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Mr. Paradise Hardcover – Jan 13 2004


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Product Details

  • Hardcover: 291 pages
  • Publisher: Harper Collins Canada; 1 edition (Jan. 13 2004)
  • Language: English
  • ISBN-10: 0060083956
  • ISBN-13: 978-0060083953
  • Product Dimensions: 23.5 x 16.2 x 2.8 cm
  • Shipping Weight: 408 g
  • Average Customer Review: 3.5 out of 5 stars  See all reviews (50 customer reviews)
  • Amazon Bestsellers Rank: #1,555,648 in Books (See Top 100 in Books)

Product Description

From Publishers Weekly

Fifteen years after his last Detroit novel, Killshot, Leonard (whose most recent effort was Tishomingo Blues) returns to Motor City for another exemplary crime thriller. Chloe Robinette, an escort, is on a $5,000 monthly retainer from wealthy, retired octogenarian lawyer Anthony Paradiso; her duties include dancing topless in a cheerleader's outfit for him as he watches videos of old University of Michigan football games. On a night she persuades her roommate, Kelly Barr, a Victoria's Secret model, to join her in the dancing, Chloe and Paradiso, aka Mr. Paradise, are shot dead in Paradiso's mansion by two middle-aged white thugs. The hit has been set up by Paradiso's right-hand man, Montez Taylor, who's angry at Paradiso for cutting him out of his will; Montez then asks the shocked Kelly to impersonate Chloe in order to scam valuables from Paradiso's safe deposit box, to which Chloe had a key. Enter Frank Delsa, a Detroit homicide cop, who smells a rat and falls for Kelly while sorting matters out. She falls for him, too, but will the hit men and/or Montez take her out, since she can identify them as conspirators? Like the best crime thrillers-which means like most of Leonard's work-this novel is character-driven, and in its wonderfully rich, authentically human cast the story finds its surprises. The prose, as expected from Leonard, is perfect-in 304 pages, there's not a word that doesn't belong exactly where he's placed it. Brilliantly constructed, wise and tough, this book, like so many recent Leonards, offers a master class in how to write a novel.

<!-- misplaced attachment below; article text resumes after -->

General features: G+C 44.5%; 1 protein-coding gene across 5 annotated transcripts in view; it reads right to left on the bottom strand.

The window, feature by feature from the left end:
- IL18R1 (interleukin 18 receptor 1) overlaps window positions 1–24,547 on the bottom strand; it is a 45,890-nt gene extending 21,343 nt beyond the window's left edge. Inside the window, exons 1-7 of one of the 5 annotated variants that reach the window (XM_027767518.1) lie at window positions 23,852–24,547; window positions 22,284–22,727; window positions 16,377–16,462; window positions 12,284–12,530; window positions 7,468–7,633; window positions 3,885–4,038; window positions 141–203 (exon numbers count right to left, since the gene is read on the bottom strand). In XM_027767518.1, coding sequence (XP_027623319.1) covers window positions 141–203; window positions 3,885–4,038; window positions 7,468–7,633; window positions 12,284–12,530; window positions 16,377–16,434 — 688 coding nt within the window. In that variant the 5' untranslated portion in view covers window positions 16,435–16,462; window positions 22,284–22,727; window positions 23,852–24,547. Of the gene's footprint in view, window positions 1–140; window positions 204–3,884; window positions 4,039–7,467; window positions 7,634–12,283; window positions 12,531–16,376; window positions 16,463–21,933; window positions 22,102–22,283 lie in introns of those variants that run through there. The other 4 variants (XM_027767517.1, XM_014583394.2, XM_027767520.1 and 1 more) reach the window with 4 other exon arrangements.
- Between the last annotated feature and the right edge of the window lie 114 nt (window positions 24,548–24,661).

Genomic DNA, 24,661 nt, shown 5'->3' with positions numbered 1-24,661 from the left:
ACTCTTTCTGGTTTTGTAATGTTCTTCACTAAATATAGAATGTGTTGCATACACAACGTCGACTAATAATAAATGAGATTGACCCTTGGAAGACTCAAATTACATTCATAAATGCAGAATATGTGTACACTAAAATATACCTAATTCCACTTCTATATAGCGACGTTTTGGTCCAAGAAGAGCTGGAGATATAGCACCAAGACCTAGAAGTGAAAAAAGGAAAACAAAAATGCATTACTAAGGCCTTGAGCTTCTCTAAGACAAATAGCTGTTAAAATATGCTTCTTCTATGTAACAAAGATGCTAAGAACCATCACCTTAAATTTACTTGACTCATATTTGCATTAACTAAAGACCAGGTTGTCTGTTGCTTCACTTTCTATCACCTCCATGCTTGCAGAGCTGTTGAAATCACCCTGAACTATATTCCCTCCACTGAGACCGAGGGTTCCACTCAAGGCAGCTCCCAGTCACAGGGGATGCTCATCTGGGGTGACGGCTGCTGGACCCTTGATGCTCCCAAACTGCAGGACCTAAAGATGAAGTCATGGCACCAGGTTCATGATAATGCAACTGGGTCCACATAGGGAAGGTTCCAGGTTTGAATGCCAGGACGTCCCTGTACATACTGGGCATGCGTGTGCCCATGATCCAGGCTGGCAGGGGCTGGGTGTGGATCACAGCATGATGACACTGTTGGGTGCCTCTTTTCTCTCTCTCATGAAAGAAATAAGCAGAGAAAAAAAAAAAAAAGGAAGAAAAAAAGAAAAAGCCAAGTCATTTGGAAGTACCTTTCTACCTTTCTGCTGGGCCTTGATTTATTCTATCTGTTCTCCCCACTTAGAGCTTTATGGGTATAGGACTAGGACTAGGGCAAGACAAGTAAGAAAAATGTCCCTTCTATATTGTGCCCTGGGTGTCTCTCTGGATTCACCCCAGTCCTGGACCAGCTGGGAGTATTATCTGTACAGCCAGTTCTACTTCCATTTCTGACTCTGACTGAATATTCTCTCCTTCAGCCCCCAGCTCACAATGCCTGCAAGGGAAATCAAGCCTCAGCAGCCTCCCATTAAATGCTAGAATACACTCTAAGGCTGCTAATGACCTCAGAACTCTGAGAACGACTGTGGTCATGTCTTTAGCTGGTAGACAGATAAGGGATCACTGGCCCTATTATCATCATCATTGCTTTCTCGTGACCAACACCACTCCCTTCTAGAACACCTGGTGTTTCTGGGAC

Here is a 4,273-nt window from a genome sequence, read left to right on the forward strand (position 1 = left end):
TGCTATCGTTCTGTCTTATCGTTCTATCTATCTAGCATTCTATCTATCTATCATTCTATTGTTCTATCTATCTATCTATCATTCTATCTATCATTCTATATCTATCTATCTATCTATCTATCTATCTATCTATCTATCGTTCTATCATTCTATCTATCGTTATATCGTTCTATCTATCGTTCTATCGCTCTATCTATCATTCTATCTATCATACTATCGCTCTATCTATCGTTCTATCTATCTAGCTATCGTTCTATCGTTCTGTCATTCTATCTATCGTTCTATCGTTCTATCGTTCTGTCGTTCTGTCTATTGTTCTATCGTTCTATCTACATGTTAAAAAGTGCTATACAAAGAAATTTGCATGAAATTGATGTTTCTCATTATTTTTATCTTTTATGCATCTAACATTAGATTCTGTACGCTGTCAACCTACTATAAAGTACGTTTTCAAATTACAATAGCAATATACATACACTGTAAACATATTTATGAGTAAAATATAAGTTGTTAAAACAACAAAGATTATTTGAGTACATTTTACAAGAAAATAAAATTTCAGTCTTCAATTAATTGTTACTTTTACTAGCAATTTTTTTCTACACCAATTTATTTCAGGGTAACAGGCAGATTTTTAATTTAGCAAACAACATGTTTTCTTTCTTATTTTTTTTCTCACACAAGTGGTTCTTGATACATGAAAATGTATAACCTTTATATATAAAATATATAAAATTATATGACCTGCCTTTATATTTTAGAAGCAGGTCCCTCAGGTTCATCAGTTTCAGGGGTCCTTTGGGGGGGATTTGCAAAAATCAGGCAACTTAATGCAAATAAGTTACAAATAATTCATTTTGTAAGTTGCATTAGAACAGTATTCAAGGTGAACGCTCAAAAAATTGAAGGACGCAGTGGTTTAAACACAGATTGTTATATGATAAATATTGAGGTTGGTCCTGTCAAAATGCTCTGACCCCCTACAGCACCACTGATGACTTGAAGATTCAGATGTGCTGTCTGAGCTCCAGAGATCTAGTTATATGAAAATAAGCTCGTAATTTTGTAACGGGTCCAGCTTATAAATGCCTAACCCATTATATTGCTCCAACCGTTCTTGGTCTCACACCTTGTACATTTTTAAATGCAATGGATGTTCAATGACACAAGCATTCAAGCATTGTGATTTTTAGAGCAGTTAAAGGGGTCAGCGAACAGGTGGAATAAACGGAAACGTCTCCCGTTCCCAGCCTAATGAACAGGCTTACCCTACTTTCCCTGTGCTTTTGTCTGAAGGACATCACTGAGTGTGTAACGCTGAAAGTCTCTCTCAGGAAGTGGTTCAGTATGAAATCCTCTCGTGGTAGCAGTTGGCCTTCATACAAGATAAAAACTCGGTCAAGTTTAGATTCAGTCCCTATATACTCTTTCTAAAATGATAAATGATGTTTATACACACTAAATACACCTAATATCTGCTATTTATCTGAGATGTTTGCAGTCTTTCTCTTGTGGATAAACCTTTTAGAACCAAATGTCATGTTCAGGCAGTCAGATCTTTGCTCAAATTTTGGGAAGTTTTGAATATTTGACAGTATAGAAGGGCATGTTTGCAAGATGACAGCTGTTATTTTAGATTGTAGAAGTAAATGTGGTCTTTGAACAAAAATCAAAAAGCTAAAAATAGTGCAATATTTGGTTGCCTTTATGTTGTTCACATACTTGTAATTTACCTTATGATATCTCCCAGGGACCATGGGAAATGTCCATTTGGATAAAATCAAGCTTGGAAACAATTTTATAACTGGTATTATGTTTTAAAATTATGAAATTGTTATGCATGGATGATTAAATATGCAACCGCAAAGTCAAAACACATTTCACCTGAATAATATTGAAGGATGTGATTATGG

Copyright © Reed Business Information, a division of Reed Elsevier Inc. All rights reserved.

From Booklist

It's time for Elmore Leonard to be outted. He is not a noir writer and hasn't been one since his early Detroit novels (City Primeval). What he does write is a violent, hard-boiled, streetwise brand of romantic comedy, usually starring a hero and heroine who, through an unfailing ability to think on their feet, find their way out of an outlandish mess. Happily-ever-aftering, unimaginable in real noir, remains a tempting if hard-won possibility in Leonard's world. So it is in this tale of a Detroit cop who falls for a sort-of suspect in the double murder of a high-class hooker and an elderly millionaire who likes to watch tapes of University of Michigan football games while a couple of twentysomething beauties, clad in cheerleader outfits, perform cheers with dirty lyrics. Harmless enough, until the game is interrupted by two slow-witted hitmen who kill the millionaire and one of the cheerleaders and--in a quintessential Leonard moment--steal a bottle of vodka. It's left for Detroit cop Frank Delsa to solve the murder and fall in love with cheerleader number two, who can't quite decide if she's committed to the cop or to getting her hands on whatever might be inside the millionaire's safety-deposit box. There's the matter of the loose-cannon hitmen, too, but Frank and his cheerleader think very well on their feet, and if they can just catch a break, might be in line for a little happily-ever-aftering of their own. Leonard virtually invented this genre with Stick (1983), and he's been doing it effortlessly ever since. Pure entertainment. Bill Ott